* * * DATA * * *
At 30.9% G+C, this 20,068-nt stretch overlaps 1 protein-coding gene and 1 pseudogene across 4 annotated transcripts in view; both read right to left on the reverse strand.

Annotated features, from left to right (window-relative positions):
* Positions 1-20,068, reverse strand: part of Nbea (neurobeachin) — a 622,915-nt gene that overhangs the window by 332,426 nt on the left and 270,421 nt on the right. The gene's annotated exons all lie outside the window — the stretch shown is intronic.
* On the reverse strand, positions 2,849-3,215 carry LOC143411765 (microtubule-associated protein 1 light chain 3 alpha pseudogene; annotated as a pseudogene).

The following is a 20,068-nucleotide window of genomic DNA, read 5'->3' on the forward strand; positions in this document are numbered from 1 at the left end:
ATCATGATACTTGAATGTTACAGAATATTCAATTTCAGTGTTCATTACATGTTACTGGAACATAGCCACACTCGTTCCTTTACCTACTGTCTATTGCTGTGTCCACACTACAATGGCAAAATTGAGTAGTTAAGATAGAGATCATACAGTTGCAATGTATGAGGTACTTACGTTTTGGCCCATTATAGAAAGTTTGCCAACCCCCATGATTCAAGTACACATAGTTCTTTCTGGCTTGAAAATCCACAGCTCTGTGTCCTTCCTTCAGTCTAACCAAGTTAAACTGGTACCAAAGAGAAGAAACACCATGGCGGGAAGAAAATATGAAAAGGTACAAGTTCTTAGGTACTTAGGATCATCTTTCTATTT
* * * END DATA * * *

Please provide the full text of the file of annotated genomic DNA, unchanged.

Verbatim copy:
At 30.9% G+C, this 20,068-nt stretch overlaps 1 protein-coding gene and 1 pseudogene across 4 annotated transcripts in view; both read right to left on the reverse strand.

Annotated features, from left to right (window-relative positions):
* Positions 1-20,068, reverse strand: part of Nbea (neurobeachin) — a 622,915-nt gene that overhangs the window by 332,426 nt on the left and 270,421 nt on the right. The gene's annotated exons all lie outside the window — the stretch shown is intronic.
* On the reverse strand, positions 2,849-3,215 carry LOC143411765 (microtubule-associated protein 1 light chain 3 alpha pseudogene; annotated as a pseudogene).

The following is a 20,068-nucleotide window of genomic DNA, read 5'->3' on the forward strand; positions in this document are numbered from 1 at the left end:
ATCATGATACTTGAATGTTACAGAATATTCAATTTCAGTGTTCATTACATGTTACTGGAACATAGCCACACTCGTTCCTTTACCTACTGTCTATTGCTGTGTCCACACTACAATGGCAAAATTGAGTAGTTAAGATAGAGATCATACAGTTGCAATGTATGAGGTACTTACGTTTTGGCCCATTATAGAAAGTTTGCCAACCCCCATGATTCAAGTACACATAGTTCTTTCTGGCTTGAAAATCCACAGCTCTGTGTCCTTCCTTCAGTCTAACCAAGTTAAACTGGTACCAAAGAGAAGAAACACCATGGCGGGAAGAAAATATGAAAAGGTACAAGTTCTTAGGTACTTAGGATCATCTTTCTATTT